TechRepublic members have been discussing the pros and cons of having centralized management for network administration, help desk, and other IT-related resources. In one post, TechRepublic member Calvin Webster, a network/systems manager, said that it only makes sense for these departments to have one manager—but he cautioned members that organizations need to select someone with the right qualifications to make the interconnected departments work together successfully.

“Network/systems administrators tend to make better IT managers since they usually have a wider scope of expertise and deal with people in many different disciplines from day to day,” he said.

Although net admins generally do have a broad range of technical know-how, they must develop a number of additional skills to grow into good IT managers. TechRepublic has offered several articles that provide good advice for up-and-coming managers. Use these resources to develop your management skills and face the challenges that come along with new opportunities.

Become customer-centric
Webster said businesses would be wise to select an IT manager who is customer-oriented and has field experience in as many of the departments that he or she manages as possible. Although field experience may be a given for many net admins, learning to change their perspective from pure techies to big-picture LAN managers may be difficult.

You can’t go on getting caught up in the details but must learn to balance the technical needs of a LAN with the overall needs of its users. You must become customer-focused. TechRepublic columnist Steven Watson wrote two articles that provide advice for making this transition:

Set high expectations and expect the best
“The effective manager gets to know his people both professionally and personally,” Webster said. “Only then can he make assignments efficiently and know how to help his people improve themselves to grow as the organization grows.”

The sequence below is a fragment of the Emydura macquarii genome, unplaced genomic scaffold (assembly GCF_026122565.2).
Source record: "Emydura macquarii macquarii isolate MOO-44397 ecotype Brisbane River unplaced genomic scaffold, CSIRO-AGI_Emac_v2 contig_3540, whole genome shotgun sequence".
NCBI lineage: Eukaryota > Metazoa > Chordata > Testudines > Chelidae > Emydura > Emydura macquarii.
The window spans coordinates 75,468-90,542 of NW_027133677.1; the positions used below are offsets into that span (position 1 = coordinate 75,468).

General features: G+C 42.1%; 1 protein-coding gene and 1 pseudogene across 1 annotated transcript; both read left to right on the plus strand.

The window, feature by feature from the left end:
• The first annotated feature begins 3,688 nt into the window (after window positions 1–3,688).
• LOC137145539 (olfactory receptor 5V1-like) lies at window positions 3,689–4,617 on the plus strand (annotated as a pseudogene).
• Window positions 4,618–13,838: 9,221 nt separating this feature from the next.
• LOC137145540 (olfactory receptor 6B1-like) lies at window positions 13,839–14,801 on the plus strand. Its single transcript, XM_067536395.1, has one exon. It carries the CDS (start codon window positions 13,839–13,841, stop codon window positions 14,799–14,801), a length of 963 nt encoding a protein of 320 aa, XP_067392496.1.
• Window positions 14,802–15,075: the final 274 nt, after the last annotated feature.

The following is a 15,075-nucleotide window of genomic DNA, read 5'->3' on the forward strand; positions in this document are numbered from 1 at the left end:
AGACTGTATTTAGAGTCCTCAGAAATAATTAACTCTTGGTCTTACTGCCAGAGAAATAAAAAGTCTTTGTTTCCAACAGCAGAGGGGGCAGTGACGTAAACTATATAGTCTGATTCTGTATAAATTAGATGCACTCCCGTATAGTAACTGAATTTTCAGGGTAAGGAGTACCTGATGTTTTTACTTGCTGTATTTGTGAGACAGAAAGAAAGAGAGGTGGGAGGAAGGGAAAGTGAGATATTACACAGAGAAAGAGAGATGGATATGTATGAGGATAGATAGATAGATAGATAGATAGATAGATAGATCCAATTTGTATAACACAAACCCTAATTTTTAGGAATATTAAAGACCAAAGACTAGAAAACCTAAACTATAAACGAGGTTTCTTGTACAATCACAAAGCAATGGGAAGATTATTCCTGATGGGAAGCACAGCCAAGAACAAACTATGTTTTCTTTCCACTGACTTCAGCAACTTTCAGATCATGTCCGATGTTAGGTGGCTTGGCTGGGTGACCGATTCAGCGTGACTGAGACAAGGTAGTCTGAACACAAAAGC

Webster added that it’s important that employees know that you expect the best of them, and that you are genuinely surprised and disappointed when their performance falls short of your expectations. But even though these are important points to communicate, they’re not always easy conversations to have.

Watson wrote two articles that may help you communicate more easily with your staff and to keep them working for their best performances:

But what if an employee is having a problem getting to work on time—or is erratic in showing up at all? Watson provided some advice to one TechRepublic member who was having trouble addressing this issue with an employee:

  • “Management dilemma: How should you handle IT pros’ spotty attendance?”
  • Learn to communicate with your own managers
    Not only may admins-turned-managers have difficulty communicating with their employees, but their change in status may also complicate the relationships with their own managers. For advice on keeping your boss up-to-date on your team’s progress, check out this article by Molly Joss:

  • “Develop a plan for keeping management informed”
  • You’ll also want to be careful that your tech-speak doesn’t hinder your efforts to communicate about money issues. Ruby Bayan has gathered some great tips from pros in the trenches on how to secure your IT funding:

  • “Communication tactics that get your tech budgets passed”
  • Believe in your employees
    Webster offered a final piece of advice for new IT managers: It’s important that your staff members think you believe in their abilities.

    “If people feel like you believe in them, they will do just about anything to prove you right,” Webster said. “On the flip side, if people feel like you see them as a failure, they will also do just about anything to prove you right.”

    New manager questions

    As a new tech manager, do you have a question you’d like columnist Steven Watson to address? Send it to us via e-mail or post it in the discussion below.